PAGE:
Trump goes to Michigan, criticizes Governor Whitmer, and leads Michigan crowds chanting "Lock her up." Lock her up, not the kidnap plotters. 

Extremist kooks we will always have with us, but what is significant is that "responsible" GOP officeholders minimize and defend talk of political violence. Marjorie Taylor Green, who tweeted about killing Nancy Pelosi, and Paul Gosar, who tweeted about killing AOC, are welcomed back into the good graces of the GOP. Kevin McCarthy needs their votes to become Speaker. Meanwhile, Kyle Rittenhouse becomes a GOP poster boy for self-help and vigilante justice.

The political left made its own moral and political mistakes. The George Floyd murder gave the left a chance to make a good, careful point about racial violence in America. Instead, too often, Democratic leaders made a careless point. Left leaders did not adequately distinguish between peaceful protest and street violence. Biden said the right things, but Biden cannot command public attention as a spokesperson. Democratic mayors and governors acted torn. Democrats failed to read the room. The public will tolerate peaceful protest. It fears violence and disorder. Democrats couldn't bear to criticize their own presumed allies who said that violence was the inevitable response to injustice. Street violence nearly cost Democrats the presidency in 2020 and it remains a drag on the party still.

Election night, California, 1968
We see the obvious in Russia. Putin is maintaining control through terror. It is harder to see the creeping trouble in America, but it is present. Americans are becoming accustomed to watching illegal and violent political behavior. It isn't as shocking and wrong as it needs to be to preserve our democracy. Violence can escalate. It can move in the direction of Putin, toward a terror state in which candidates for office are scared off by the person who controls the military. Maybe Pete Buttigieg or Ron DeSantis will have heart attacks and Ted Cruz falls off a balcony. That would probably be enough to send a message. Or it can move in the direction of self-help by individuals, in the manner of Sirhan Sirhan and John Hinckley, Jr., and before him John Wilkes Booth. That, too, changes the course of events.

We are entering a dangerous time.

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Wednesday, December 28, 2022

Tesla lost its coolness.

Tesla rebranded itself.

Elon Musk didn't expand the Tesla brand. He damaged it.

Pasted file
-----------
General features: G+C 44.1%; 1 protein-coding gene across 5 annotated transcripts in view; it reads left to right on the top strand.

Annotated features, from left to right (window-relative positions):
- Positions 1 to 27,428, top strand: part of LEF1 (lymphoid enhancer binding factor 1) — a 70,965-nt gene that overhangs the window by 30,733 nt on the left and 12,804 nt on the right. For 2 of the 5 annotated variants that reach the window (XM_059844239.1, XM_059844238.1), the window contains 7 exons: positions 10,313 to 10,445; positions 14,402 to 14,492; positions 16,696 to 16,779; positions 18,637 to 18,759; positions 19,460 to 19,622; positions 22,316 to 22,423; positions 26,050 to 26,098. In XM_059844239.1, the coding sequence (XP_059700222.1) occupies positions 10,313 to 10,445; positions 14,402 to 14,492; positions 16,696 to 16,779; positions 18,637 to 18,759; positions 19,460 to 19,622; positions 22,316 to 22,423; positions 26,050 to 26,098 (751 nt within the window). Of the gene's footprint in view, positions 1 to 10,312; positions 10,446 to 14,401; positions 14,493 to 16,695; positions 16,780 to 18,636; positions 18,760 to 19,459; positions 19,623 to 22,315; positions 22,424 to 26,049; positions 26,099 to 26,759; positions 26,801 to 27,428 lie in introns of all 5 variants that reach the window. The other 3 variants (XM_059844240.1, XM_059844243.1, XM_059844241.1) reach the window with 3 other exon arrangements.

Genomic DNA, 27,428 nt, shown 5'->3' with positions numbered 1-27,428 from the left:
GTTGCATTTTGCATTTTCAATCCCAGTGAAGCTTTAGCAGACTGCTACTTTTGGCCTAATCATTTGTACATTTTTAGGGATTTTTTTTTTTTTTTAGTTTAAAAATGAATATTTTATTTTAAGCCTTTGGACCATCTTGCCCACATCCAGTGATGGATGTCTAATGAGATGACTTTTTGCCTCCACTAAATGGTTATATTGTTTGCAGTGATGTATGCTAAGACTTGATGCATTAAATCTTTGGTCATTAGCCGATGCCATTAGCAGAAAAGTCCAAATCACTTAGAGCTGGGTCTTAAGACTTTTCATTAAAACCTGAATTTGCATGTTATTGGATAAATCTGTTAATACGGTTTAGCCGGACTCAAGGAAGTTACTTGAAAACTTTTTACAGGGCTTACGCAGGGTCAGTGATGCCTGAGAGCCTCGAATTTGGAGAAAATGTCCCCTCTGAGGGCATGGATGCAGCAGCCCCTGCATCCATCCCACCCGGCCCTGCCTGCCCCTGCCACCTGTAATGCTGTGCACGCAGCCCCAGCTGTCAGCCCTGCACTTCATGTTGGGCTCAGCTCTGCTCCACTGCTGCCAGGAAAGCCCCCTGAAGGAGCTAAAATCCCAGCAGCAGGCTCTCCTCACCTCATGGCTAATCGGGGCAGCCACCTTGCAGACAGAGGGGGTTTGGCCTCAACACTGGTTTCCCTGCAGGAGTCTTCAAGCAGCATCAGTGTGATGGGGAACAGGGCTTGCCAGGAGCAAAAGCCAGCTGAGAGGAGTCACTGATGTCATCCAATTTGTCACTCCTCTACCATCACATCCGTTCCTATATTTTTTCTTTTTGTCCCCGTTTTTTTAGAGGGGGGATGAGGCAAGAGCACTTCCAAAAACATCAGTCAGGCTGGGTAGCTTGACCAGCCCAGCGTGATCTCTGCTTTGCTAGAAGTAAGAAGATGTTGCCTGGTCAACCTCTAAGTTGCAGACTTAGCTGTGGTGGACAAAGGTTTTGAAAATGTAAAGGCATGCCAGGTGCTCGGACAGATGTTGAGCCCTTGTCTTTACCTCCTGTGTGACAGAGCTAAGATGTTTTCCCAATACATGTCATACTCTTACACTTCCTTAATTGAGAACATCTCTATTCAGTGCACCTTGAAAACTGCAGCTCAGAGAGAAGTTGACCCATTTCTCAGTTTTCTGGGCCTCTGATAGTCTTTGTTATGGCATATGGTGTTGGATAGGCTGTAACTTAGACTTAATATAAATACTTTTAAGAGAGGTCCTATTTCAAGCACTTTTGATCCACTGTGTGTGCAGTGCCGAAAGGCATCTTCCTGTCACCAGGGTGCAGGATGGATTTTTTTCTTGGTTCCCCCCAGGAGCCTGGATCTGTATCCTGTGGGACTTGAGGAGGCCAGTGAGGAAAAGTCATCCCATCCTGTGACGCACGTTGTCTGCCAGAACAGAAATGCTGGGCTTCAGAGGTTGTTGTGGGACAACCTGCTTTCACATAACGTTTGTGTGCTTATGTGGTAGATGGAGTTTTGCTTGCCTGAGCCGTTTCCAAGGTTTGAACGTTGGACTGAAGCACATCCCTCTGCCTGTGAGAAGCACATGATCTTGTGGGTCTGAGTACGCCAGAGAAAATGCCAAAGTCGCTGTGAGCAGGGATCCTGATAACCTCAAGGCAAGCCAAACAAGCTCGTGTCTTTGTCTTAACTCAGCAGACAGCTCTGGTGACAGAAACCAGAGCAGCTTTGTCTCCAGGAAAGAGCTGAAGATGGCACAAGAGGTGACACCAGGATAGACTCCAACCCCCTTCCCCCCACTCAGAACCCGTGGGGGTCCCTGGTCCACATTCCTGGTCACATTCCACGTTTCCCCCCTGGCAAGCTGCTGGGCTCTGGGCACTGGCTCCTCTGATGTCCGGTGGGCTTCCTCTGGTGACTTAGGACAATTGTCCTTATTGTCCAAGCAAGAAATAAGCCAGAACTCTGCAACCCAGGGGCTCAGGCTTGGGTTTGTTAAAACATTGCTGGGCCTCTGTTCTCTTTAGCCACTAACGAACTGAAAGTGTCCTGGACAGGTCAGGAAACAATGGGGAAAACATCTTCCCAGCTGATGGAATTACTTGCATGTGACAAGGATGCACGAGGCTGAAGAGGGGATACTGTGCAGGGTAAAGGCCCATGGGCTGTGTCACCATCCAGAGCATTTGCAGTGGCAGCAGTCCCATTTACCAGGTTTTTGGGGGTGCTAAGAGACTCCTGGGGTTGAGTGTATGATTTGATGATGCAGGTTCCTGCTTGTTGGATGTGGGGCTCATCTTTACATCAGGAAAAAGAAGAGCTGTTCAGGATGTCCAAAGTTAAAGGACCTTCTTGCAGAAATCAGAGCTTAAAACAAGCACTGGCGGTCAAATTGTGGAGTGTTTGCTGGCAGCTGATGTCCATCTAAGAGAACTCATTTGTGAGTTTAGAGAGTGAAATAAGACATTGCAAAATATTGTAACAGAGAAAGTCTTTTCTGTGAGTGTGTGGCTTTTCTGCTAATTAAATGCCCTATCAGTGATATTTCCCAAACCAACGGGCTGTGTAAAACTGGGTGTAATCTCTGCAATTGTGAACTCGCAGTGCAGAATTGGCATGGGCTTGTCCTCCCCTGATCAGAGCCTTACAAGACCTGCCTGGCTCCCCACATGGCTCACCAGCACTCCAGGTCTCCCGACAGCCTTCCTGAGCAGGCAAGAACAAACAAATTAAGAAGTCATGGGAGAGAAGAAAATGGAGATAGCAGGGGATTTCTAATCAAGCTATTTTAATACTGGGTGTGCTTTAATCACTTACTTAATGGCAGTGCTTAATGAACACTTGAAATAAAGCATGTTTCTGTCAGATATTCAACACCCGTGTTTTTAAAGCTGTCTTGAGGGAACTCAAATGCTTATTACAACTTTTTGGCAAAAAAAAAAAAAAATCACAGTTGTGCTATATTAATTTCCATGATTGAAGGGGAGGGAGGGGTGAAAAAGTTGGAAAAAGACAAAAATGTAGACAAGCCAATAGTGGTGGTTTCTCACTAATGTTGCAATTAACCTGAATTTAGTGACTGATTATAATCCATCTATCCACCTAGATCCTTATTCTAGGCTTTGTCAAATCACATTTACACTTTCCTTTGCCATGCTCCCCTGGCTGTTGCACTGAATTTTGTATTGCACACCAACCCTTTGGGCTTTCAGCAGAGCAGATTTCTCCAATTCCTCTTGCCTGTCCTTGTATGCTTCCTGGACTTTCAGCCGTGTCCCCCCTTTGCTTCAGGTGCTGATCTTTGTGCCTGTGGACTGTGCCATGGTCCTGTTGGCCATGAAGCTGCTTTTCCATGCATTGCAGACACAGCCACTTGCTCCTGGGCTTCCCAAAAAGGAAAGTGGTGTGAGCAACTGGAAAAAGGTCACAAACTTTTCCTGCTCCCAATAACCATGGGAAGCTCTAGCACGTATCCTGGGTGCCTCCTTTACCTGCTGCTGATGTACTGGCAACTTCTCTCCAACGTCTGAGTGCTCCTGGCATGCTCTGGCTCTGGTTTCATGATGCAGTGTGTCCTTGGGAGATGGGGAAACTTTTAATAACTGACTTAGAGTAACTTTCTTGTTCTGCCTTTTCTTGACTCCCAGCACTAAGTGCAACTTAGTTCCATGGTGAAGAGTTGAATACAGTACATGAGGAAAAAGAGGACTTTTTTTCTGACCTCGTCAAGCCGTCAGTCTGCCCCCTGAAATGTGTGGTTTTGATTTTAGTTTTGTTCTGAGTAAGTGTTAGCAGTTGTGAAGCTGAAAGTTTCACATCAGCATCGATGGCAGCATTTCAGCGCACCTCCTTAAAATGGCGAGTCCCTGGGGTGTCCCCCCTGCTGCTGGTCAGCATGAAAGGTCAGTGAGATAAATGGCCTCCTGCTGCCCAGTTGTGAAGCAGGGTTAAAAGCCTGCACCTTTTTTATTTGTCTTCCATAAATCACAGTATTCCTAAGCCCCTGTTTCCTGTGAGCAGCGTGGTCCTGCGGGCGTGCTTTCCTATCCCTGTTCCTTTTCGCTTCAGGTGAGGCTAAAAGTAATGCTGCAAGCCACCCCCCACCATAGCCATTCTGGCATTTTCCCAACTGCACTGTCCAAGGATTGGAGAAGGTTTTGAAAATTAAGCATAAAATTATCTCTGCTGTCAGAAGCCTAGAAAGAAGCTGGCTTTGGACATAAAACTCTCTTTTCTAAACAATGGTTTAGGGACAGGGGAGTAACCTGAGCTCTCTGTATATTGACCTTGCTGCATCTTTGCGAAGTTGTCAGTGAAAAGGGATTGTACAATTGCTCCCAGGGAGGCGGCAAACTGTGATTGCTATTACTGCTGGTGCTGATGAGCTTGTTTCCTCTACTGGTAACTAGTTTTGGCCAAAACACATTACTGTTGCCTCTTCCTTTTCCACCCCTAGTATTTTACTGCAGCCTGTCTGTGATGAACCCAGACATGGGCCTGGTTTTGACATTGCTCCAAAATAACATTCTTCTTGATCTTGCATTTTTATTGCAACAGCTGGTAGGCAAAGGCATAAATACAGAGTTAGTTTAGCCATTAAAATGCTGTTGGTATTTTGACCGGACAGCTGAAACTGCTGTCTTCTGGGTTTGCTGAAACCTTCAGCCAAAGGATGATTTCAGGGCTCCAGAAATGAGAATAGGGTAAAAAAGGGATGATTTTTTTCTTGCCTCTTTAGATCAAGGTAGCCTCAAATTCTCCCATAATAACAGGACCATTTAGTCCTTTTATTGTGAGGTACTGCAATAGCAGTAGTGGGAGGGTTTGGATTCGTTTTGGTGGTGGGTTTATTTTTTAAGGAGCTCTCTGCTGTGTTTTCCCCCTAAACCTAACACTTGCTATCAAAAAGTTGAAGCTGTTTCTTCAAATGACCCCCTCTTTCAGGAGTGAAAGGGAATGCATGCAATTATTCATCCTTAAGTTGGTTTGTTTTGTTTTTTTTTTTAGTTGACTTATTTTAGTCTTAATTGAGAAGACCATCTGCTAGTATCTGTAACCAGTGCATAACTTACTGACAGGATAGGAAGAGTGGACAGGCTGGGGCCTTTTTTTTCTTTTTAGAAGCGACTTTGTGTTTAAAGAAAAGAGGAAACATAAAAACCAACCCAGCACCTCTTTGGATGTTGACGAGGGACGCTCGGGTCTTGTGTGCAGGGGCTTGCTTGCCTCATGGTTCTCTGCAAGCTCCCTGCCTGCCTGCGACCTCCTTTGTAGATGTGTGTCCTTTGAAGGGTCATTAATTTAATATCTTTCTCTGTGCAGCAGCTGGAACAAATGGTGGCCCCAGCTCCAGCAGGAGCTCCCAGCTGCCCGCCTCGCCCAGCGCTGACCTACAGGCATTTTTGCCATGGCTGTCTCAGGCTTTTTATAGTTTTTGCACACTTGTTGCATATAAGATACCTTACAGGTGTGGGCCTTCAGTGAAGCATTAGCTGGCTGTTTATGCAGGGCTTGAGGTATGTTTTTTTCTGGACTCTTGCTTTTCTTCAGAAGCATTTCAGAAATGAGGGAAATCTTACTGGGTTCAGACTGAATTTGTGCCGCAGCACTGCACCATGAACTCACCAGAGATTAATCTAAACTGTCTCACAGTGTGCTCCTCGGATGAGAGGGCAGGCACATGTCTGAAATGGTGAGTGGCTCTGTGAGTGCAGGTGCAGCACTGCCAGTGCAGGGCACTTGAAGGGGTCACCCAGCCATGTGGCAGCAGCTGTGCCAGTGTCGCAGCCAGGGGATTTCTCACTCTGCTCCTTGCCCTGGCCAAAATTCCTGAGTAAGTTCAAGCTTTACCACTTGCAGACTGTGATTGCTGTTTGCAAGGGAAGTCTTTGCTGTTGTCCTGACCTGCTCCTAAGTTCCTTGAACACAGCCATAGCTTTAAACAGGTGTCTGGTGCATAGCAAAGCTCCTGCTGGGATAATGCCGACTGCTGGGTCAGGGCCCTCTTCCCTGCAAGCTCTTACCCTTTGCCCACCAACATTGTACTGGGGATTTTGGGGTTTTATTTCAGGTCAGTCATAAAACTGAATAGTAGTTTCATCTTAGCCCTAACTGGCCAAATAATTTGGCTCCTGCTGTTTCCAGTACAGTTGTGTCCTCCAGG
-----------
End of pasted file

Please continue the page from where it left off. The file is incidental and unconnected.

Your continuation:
Tesla Model S
I am not a "car person." I don't love cars. I drive a Toyota Avalon hybrid. It needs washing. But I am aware that cars make implied statements about the owner because they express choices and tradeoffs: Size, performance, occupancy, number of doors, and fuel choices. A convertible says something different than does a mini-van.  A Toyota Avalon hybrid is larger than a Camry. It implies an older, prosperous White guy who wants a roomy comfortable sedan. I call it a "Japanese Buick," although most of it was manufactured in Kentucky. I wouldn't drive a Buick because they are too White. Too Episcopalian. 

Dodge Ram
Am I reading too much into car brand statements? Yes. The nuances of brands overstate the case, but some vehicles make very bold statements. For example, big pickup trucks, especially Dodge Rams, are an unmistakable statement of power, along, of course, with the utility of a truck bed. A Dodge Ram implies can-do capability. A Dodge Ram could bring a washing machine home from Best Buy, saving the delivery charge. Plus, a Dodge Ram passenger sits high behind a formidable front end. A man could buy a Dodge Ram thinking he is protecting himself and his family in a manly way--not by getting his family vaccinations for COVID, which is for wimps, but by being the "winner" in any collision with a car or tree. There is a belligerent side of the Dodge Ram image. It has a Gadsden flag quality: Don't tread on me. It fills up the road or a parking space. Possibly, somewhere in America, there is a Dodge Ram with a bumper strip that says Co-exist or Stop the Keystone Pipeline or even Biden, but I have never seen one.  Those bumper strips are for people driving a Prius. 

Teslas were bold statements, too. Teslas represented technology and progress. They represented new and cutting edge. Teslas represented smart environmentalism. Teslas represented upscale cool. Tesla cars had an urban sophisticated quality. Prosperous people drove them. People who read the New York Times drove them. You don't see gun racks in the back window of Teslas. Possibly somewhere in America there is a Tesla with a bumper strip that says "Trump Won," or "Let's Go Brandon," but I have never seen one.

Red state traditionalists aren't going to start buying Teslas. Fox News hosts sneer at people who speak of climate change, greenhouse gases, and electric cars. The populist right celebrates internal combustion engines and jobs in the fossil fuel industry. Teslas are like wind power: Untested, inconvenient, and another example of "woke progressive nonsense." Red state populists who watch Tucker Carlson think Tesla drivers are elitist libs.